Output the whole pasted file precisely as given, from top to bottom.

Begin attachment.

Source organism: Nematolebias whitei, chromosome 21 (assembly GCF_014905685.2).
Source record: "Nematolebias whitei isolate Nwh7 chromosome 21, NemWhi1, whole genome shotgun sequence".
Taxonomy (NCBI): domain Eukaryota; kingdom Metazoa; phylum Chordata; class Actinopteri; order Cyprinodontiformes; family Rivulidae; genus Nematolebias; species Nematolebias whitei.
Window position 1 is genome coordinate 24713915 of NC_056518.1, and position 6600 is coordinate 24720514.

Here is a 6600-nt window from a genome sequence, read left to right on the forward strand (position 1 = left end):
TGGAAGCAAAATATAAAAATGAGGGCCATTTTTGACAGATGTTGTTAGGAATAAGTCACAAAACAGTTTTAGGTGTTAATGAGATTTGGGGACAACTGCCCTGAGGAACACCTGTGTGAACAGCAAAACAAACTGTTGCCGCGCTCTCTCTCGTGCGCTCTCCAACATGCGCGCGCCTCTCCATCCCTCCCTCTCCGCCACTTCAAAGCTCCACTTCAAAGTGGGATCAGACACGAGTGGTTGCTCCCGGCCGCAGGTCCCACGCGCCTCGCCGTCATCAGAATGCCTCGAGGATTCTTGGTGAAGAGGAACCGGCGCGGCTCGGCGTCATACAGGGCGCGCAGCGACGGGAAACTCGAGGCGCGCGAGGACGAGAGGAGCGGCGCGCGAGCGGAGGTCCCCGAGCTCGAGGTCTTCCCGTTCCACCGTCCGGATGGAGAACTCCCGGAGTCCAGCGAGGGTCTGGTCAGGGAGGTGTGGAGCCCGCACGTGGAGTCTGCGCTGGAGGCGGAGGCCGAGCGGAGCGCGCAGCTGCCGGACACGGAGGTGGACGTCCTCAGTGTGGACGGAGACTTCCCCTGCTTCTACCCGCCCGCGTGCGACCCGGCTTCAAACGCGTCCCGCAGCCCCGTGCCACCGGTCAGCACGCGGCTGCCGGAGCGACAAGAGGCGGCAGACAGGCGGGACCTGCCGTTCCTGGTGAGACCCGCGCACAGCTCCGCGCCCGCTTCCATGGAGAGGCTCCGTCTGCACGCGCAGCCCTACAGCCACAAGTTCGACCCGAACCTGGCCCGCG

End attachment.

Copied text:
Source organism: Nematolebias whitei, chromosome 21 (assembly GCF_014905685.2).
Source record: "Nematolebias whitei isolate Nwh7 chromosome 21, NemWhi1, whole genome shotgun sequence".
Taxonomy (NCBI): domain Eukaryota; kingdom Metazoa; phylum Chordata; class Actinopteri; order Cyprinodontiformes; family Rivulidae; genus Nematolebias; species Nematolebias whitei.
Window position 1 is genome coordinate 24713915 of NC_056518.1, and position 6600 is coordinate 24720514.

Here is a 6600-nt window from a genome sequence, read left to right on the forward strand (position 1 = left end):
TGGAAGCAAAATATAAAAATGAGGGCCATTTTTGACAGATGTTGTTAGGAATAAGTCACAAAACAGTTTTAGGTGTTAATGAGATTTGGGGACAACTGCCCTGAGGAACACCTGTGTGAACAGCAAAACAAACTGTTGCCGCGCTCTCTCTCGTGCGCTCTCCAACATGCGCGCGCCTCTCCATCCCTCCCTCTCCGCCACTTCAAAGCTCCACTTCAAAGTGGGATCAGACACGAGTGGTTGCTCCCGGCCGCAGGTCCCACGCGCCTCGCCGTCATCAGAATGCCTCGAGGATTCTTGGTGAAGAGGAACCGGCGCGGCTCGGCGTCATACAGGGCGCGCAGCGACGGGAAACTCGAGGCGCGCGAGGACGAGAGGAGCGGCGCGCGAGCGGAGGTCCCCGAGCTCGAGGTCTTCCCGTTCCACCGTCCGGATGGAGAACTCCCGGAGTCCAGCGAGGGTCTGGTCAGGGAGGTGTGGAGCCCGCACGTGGAGTCTGCGCTGGAGGCGGAGGCCGAGCGGAGCGCGCAGCTGCCGGACACGGAGGTGGACGTCCTCAGTGTGGACGGAGACTTCCCCTGCTTCTACCCGCCCGCGTGCGACCCGGCTTCAAACGCGTCCCGCAGCCCCGTGCCACCGGTCAGCACGCGGCTGCCGGAGCGACAAGAGGCGGCAGACAGGCGGGACCTGCCGTTCCTGGTGAGACCCGCGCACAGCTCCGCGCCCGCTTCCATGGAGAGGCTCCGTCTGCACGCGCAGCCCTACAGCCACAAGTTCGACCCGAACCTGGCCCGCG